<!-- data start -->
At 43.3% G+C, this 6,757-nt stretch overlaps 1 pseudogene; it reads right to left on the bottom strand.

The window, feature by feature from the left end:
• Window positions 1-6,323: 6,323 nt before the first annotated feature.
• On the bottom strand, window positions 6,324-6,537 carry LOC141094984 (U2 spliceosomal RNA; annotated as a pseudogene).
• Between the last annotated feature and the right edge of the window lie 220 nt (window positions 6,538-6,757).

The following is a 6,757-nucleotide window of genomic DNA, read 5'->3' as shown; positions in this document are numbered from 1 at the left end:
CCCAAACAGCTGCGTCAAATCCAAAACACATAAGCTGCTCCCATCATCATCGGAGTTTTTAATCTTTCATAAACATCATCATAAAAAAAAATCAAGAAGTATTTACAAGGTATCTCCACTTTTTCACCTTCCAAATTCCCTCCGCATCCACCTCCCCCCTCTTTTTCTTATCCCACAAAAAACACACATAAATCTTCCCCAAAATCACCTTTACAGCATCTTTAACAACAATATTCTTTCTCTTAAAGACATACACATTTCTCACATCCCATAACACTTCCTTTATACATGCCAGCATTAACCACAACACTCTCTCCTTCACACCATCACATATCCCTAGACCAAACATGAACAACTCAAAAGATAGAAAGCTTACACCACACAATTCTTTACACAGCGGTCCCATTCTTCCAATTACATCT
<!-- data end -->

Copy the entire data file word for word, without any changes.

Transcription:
At 43.3% G+C, this 6,757-nt stretch overlaps 1 pseudogene; it reads right to left on the bottom strand.

The window, feature by feature from the left end:
• Window positions 1-6,323: 6,323 nt before the first annotated feature.
• On the bottom strand, window positions 6,324-6,537 carry LOC141094984 (U2 spliceosomal RNA; annotated as a pseudogene).
• Between the last annotated feature and the right edge of the window lie 220 nt (window positions 6,538-6,757).

The following is a 6,757-nucleotide window of genomic DNA, read 5'->3' as shown; positions in this document are numbered from 1 at the left end:
CCCAAACAGCTGCGTCAAATCCAAAACACATAAGCTGCTCCCATCATCATCGGAGTTTTTAATCTTTCATAAACATCATCATAAAAAAAAATCAAGAAGTATTTACAAGGTATCTCCACTTTTTCACCTTCCAAATTCCCTCCGCATCCACCTCCCCCCTCTTTTTCTTATCCCACAAAAAACACACATAAATCTTCCCCAAAATCACCTTTACAGCATCTTTAACAACAATATTCTTTCTCTTAAAGACATACACATTTCTCACATCCCATAACACTTCCTTTATACATGCCAGCATTAACCACAACACTCTCTCCTTCACACCATCACATATCCCTAGACCAAACATGAACAACTCAAAAGATAGAAAGCTTACACCACACAATTCTTTACACAGCGGTCCCATTCTTCCAATTACATCT